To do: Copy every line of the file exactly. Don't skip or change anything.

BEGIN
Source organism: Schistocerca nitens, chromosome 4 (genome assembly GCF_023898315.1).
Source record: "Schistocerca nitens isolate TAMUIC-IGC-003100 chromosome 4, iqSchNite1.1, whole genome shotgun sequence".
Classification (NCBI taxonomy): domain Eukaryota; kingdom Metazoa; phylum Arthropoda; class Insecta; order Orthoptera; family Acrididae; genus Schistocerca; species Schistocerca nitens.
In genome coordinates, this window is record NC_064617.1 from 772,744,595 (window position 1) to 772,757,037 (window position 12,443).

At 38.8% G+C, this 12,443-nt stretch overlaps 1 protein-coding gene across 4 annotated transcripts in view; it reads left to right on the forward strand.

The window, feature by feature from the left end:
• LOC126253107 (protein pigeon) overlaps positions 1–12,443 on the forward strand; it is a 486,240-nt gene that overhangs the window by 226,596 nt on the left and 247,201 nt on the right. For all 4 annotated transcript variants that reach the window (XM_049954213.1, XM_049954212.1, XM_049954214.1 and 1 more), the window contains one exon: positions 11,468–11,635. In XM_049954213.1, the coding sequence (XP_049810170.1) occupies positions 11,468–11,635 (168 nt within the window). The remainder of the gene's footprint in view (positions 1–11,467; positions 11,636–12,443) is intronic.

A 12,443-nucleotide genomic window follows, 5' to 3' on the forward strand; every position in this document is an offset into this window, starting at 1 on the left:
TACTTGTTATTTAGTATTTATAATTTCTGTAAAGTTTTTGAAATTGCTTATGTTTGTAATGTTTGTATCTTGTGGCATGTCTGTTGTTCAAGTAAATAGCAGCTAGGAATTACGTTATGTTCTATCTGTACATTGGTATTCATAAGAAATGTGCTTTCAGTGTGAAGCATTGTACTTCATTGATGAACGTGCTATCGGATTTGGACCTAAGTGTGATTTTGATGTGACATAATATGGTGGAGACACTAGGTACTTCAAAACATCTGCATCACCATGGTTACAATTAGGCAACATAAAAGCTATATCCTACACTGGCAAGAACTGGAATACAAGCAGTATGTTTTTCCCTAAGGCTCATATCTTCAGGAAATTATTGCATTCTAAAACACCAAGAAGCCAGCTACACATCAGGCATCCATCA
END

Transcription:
Source organism: Schistocerca nitens, chromosome 4 (genome assembly GCF_023898315.1).
Source record: "Schistocerca nitens isolate TAMUIC-IGC-003100 chromosome 4, iqSchNite1.1, whole genome shotgun sequence".
Classification (NCBI taxonomy): domain Eukaryota; kingdom Metazoa; phylum Arthropoda; class Insecta; order Orthoptera; family Acrididae; genus Schistocerca; species Schistocerca nitens.
In genome coordinates, this window is record NC_064617.1 from 772,744,595 (window position 1) to 772,757,037 (window position 12,443).

At 38.8% G+C, this 12,443-nt stretch overlaps 1 protein-coding gene across 4 annotated transcripts in view; it reads left to right on the forward strand.

The window, feature by feature from the left end:
• LOC126253107 (protein pigeon) overlaps positions 1–12,443 on the forward strand; it is a 486,240-nt gene that overhangs the window by 226,596 nt on the left and 247,201 nt on the right. For all 4 annotated transcript variants that reach the window (XM_049954213.1, XM_049954212.1, XM_049954214.1 and 1 more), the window contains one exon: positions 11,468–11,635. In XM_049954213.1, the coding sequence (XP_049810170.1) occupies positions 11,468–11,635 (168 nt within the window). The remainder of the gene's footprint in view (positions 1–11,467; positions 11,636–12,443) is intronic.

A 12,443-nucleotide genomic window follows, 5' to 3' on the forward strand; every position in this document is an offset into this window, starting at 1 on the left:
TACTTGTTATTTAGTATTTATAATTTCTGTAAAGTTTTTGAAATTGCTTATGTTTGTAATGTTTGTATCTTGTGGCATGTCTGTTGTTCAAGTAAATAGCAGCTAGGAATTACGTTATGTTCTATCTGTACATTGGTATTCATAAGAAATGTGCTTTCAGTGTGAAGCATTGTACTTCATTGATGAACGTGCTATCGGATTTGGACCTAAGTGTGATTTTGATGTGACATAATATGGTGGAGACACTAGGTACTTCAAAACATCTGCATCACCATGGTTACAATTAGGCAACATAAAAGCTATATCCTACACTGGCAAGAACTGGAATACAAGCAGTATGTTTTTCCCTAAGGCTCATATCTTCAGGAAATTATTGCATTCTAAAACACCAAGAAGCCAGCTACACATCAGGCATCCATCA